U.S. Supreme Court
Casey v. Schneider, 96 U.S. 496 (1877)
Casey v. Schneider
96 U.S. 496
Under the statute of Louisiana relating to pledges of negotiable and other securities, which was in force in the year 1873, when the transaction in this case took place, the actual delivery of such securities was sufficient to constitute a pledge.
The bill in this case was filed by Casey, receiver of the New Orleans National Banking Association, against Louis Schneider, George Jonas, and Patrick Irwin, the original defendants, who were trustees for the New Orleans Clearing-house, to compel them to deliver up notes and bills receivable and other securities to the amount of $223,677.25, and other assets to the amount of $57,500, which were pledged to the said trustees to secure the payment of clearing-house certificates issued to said bank to the amount of $199,000, from the 25th of September, 1873, to the time of its failure, Oct. 4 in that year, to enable it to settle its daily balances and exchanges with the other banks of the city represented in said clearing-house. These securities were delivered to the trustees in pledge as aforesaid at or before the issue of the clearing-house certificates which they were intended to secure; and said securities, or the proceeds thereof, were, until the bringing of this suit, kept by the trustees in their own possession for the purposes for which they had been pledged.
The articles of association or agreement under which this transaction took place were contained in an act passed before a notary public on the 24th of September, 1873, when the several banks temporarily suspended cash payments under the influence chanrobles.com-red
of the financial panic which then occurred. The following is a copy of the provisions of said act, which was signed and entered into by fifteen banks of New Orleans:
"Be it known that on this twenty-fifth day of the month of September, in the year of our Lord one thousand eight hundred and seventy-three, before me, Theodore Guyol, a notary public, duly commissioned and sworn, for the Parish of Orleans, State of Louisiana, and in the presence of the witnesses hereinafter named and undersigned, personally appeared the parties whose names are hereinafter subscribed, acting for and in the names of the banks and firms which they severally represent, who declared that in their several capacities they had made and entered into the following agreements and stipulations, which shall govern their mode of procedure for and during the thirty days ensuing the date hereof; Messrs. Louis Schneider, George Jonas, and Patrick Irwin are hereby appointed as trustees to act on behalf of the parties to this agreement, the said Louis Schneider to act as president of the said trusteeship. The said trustees are hereby empowered to issue certificates to each bank and banker, upon deposits of collaterals, to the extent of seventy-five percent of what the said trustees shall deem their par value, the said certificates to be called clearing-house certificates, and to be in sums of not less than $1,000, and not more than $5,000 each. The said trustees shall select a bank to deposit the collaterals lodged with them. The banks and bankers herein represented as parties to this act are hereby bound to issue only certified checks in payment of all sums over $25, and not to pay currency in sums exceeding $25 upon the checks of any depositor on the same day. The parties to this agreement shall use certified checks in the purchase of domestic or foreign exchange, and clearing-house certificates only in settlement of their daily exchanges and balances. All new deposits shall be payable in the same kind of currency as that deposited. The several banks and bankers herein represented are hereby bound not to increase their present line of discounts and to use all efforts to curtail their liabilities. In case, at the expiration of thirty days from this date, any of the parties to this act should fail to redeem the collaterals deposited by them as aforesaid, the said trustees are hereby authorized and empowered to sell and dispose of the said collaterals at private sale to the best of the interest of the parties interested and to apply the proceeds of such sales to the redemption of said certificates, the whole without any intervention of justice. This agreement being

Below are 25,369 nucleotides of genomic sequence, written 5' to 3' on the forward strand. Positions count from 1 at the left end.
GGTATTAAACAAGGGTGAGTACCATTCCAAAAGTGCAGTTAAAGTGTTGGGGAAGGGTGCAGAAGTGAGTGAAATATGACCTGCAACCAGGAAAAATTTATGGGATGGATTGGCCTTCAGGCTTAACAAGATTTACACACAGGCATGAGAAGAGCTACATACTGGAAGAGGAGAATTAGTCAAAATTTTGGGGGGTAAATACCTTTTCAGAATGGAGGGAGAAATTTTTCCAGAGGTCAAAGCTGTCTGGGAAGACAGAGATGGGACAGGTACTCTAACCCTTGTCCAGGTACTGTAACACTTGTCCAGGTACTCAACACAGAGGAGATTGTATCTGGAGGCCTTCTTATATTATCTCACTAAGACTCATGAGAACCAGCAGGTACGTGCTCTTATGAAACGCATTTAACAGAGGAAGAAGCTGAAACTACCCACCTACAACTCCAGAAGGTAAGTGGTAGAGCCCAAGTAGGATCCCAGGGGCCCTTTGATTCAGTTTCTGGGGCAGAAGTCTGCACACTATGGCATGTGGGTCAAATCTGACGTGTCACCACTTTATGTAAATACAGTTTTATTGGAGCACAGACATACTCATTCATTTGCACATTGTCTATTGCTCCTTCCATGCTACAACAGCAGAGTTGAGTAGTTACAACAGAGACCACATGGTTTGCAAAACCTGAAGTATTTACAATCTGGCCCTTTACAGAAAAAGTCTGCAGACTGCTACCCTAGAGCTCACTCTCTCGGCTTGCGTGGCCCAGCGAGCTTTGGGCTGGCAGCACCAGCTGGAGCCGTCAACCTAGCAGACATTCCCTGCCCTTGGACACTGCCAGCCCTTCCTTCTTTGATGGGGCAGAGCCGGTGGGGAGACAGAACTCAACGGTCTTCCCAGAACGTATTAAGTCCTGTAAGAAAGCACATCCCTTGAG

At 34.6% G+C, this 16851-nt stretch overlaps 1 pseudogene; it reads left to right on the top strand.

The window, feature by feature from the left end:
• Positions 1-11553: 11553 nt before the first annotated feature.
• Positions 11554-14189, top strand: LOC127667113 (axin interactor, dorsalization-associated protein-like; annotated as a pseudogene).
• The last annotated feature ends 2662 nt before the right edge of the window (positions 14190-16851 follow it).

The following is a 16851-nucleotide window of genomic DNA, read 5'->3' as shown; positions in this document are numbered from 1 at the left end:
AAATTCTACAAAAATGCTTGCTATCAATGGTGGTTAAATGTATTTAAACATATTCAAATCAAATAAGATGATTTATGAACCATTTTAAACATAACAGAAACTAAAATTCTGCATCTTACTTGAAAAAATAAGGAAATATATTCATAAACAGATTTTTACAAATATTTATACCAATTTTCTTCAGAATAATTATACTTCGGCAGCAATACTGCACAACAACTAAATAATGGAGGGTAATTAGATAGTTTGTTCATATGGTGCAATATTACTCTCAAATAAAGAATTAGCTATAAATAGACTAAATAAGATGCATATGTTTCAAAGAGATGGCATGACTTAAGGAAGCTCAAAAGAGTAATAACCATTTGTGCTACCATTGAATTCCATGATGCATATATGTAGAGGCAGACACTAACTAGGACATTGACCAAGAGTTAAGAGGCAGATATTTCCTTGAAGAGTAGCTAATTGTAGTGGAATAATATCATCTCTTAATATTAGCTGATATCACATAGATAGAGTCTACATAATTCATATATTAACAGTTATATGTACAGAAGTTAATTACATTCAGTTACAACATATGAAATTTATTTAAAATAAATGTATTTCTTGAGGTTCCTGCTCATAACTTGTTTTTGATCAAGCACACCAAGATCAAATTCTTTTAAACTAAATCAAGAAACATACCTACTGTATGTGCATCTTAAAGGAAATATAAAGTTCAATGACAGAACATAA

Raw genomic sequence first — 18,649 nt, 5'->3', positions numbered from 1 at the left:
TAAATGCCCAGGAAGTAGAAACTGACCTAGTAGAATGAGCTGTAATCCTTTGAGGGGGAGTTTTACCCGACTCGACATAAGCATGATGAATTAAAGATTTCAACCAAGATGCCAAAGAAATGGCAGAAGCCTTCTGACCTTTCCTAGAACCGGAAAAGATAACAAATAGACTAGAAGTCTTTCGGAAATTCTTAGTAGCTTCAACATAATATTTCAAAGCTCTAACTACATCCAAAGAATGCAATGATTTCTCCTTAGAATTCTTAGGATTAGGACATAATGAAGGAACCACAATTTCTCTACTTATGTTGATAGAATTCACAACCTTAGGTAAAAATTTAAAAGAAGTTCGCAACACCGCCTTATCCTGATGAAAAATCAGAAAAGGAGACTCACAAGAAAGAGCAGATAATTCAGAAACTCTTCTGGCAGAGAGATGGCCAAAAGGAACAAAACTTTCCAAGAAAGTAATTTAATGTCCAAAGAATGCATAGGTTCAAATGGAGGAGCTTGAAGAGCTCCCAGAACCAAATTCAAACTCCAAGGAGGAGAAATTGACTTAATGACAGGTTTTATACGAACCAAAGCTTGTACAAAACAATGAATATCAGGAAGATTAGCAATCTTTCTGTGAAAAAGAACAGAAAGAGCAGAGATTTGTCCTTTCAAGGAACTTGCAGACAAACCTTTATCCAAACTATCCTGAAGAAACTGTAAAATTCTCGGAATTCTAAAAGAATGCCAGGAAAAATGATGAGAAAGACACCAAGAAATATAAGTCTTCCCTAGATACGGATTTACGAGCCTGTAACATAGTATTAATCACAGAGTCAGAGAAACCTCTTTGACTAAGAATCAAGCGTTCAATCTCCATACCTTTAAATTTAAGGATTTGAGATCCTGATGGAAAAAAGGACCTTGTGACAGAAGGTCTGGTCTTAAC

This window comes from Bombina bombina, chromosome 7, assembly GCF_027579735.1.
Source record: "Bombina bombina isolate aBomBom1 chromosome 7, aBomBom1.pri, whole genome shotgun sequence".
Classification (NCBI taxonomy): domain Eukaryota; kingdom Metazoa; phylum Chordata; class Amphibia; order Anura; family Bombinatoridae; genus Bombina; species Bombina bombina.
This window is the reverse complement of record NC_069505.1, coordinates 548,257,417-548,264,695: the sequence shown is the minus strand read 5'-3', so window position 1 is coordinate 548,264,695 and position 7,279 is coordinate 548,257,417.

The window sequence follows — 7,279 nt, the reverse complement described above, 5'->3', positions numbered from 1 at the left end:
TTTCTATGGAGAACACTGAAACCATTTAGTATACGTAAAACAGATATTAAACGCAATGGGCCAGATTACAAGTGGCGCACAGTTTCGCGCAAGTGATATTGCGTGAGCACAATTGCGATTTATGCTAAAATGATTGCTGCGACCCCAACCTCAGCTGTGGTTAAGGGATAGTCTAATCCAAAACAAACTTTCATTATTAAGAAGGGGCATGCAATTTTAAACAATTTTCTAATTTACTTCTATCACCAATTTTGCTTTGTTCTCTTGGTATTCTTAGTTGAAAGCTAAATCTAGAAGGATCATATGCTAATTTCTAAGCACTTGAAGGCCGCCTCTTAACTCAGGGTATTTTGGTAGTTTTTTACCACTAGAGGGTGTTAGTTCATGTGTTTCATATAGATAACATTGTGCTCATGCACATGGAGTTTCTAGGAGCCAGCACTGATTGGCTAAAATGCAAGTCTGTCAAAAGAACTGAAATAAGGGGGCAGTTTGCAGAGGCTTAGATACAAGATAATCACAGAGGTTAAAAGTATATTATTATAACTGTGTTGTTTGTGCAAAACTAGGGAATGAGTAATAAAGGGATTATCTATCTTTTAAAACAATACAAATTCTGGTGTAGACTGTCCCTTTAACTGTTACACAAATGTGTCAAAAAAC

made and entered into to prevent the drain of currency which would inevitably take place on the banks of New Orleans, it is understood that it shall not apply to gold deposits, which are to be paid and settled in the usual manner."
The court below dismissed the bill, and from that decree the receiver appealed here.